News Release
California Department of Food and Agriculture
Media Contacts:
Steve Lyle, CDFA Public Affairs, (916) 654-0462
QUARANTINE DECLARED IN PORTIONS OF ORANGE AND LOS ANGELES COUNTIES FOR ORIENTAL FRUIT FLY
CDFA
Release #13-023

SACRAMENTO, August 14, 2013 - A quarantine for the Oriental fruit fly has been declared in the Anaheim area of Orange County and in the Artesia/Cerritos area of Los Angeles County.

Multiple adult flies and larvae have been detected on properties in the quarantine zone. Additional information, including a map of the 130-square-mile quarantine zone, is available at: www.cdfa.ca.gov/plant/go/OFFq.

The zone is centered on the Anaheim (Orange County) and Artesia/Cerritos (Los Angeles County) areas and includes portions of Buena Park, Cypress, and Stanton, reaching south to Westminster Boulevard, north to Florence Avenue, west to Paramount Boulevard, and to the east to Anaheim Boulevard.

"Our system to detect invasive species like the oriental fruit fly is working well and according to design," said CDFA Secretary Karen Ross. "The key is to respond quickly and take action before the pests can spread."

Following the principles of Integrated Pest Management (IPM), CDFA uses "male attractant" technique as the mainstay of its eradication effort for this pest. This approach has successfully eliminated dozens of fruit fly infestations from California. Trained workers squirt a small patch of fly attractant mixed with a very small dose of pesticide approximately 8-10 feet off the ground on street trees and similar surfaces; male flies are attracted to the mixture and die after consuming it.

The male attractant treatment program is being carried out over several square miles surrounding the sites where the Oriental fruit flies were trapped. Maps of the treatment areas are available online at: www.cdfa.ca.gov/plant/go/FFmaps-peps

On or near properties where flies have been detected, additional measures include removal of host fruits and vegetables, fruit cutting to detect any fly larvae that may be present, and treatment of host trees and plants with the organic-approved material spinosad.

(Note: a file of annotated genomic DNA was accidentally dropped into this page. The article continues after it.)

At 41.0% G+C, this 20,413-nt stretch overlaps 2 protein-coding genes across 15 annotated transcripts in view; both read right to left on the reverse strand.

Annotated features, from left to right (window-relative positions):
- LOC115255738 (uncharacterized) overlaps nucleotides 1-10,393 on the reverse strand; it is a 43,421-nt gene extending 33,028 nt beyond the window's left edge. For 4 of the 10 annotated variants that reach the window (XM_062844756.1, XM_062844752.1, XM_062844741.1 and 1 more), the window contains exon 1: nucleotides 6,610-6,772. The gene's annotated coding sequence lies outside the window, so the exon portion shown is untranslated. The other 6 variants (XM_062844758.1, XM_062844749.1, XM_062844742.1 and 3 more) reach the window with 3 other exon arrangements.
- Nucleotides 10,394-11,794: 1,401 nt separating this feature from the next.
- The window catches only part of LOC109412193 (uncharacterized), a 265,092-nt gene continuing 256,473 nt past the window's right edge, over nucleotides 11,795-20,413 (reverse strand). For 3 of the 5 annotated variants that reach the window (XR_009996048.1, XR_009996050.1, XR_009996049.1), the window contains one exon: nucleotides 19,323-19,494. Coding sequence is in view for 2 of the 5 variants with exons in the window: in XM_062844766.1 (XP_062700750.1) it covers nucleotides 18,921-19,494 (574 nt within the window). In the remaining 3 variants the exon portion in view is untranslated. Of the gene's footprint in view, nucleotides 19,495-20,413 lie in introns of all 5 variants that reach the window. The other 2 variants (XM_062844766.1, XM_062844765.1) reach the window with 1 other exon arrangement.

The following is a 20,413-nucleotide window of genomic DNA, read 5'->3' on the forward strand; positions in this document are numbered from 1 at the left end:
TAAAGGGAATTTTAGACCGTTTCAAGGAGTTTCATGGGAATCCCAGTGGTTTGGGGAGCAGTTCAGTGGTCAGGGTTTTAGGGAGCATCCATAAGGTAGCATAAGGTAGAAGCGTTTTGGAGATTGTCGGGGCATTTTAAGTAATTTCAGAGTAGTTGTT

To prevent the spread of fruit flies through homegrown fruits and vegetables, residents of fruit fly quarantine areas are urged not to move any fruits or vegetables from their property. Fruits and vegetables may be consumed or processed (i.e. juiced, frozen, cooked, or ground in the garbage disposal) at the property where they are picked.

To help prevent infestations, officials ask that residents do not bring or mail fresh fruit, vegetables, plants, or soil into California unless agricultural inspectors have cleared the shipment beforehand, as fruit flies and other pests can hide in a variety of produce. It is important to cooperate with any quarantine restrictions and to allow authorized agricultural workers access to your property to inspect fruit and oriental fruit fly traps for signs of an infestation.

The oriental fruit fly is known to target over 230 different fruit, vegetable and plant commodities. Damage occurs when the female lays eggs inside the fruit. The eggs hatch into maggots that tunnel through the flesh of the fruit, making it unfit for consumption.

While fruit flies and other pests threaten Californiaís crops, the vast majority of them are detected in urban and suburban areas. The most common pathway for these pests to enter the state is by "hitchhiking" in fruits and vegetables brought back illegally by travelers as they return from infested regions around the world. The oriental fruit fly is widespread throughout much of the mainland of Southern Asia and neighboring islands including Sri Lanka and Taiwan. It is also found in Hawaii.

Residents with questions about the project may call the departmentís Pest Hotline at 1-800-491-1899.

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California Department of Food and Agriculture Office of Public Affairs
1220 N St., Ste. 214, Sacramento, CA 95814
916-654-0462, www.cdfa.ca.gov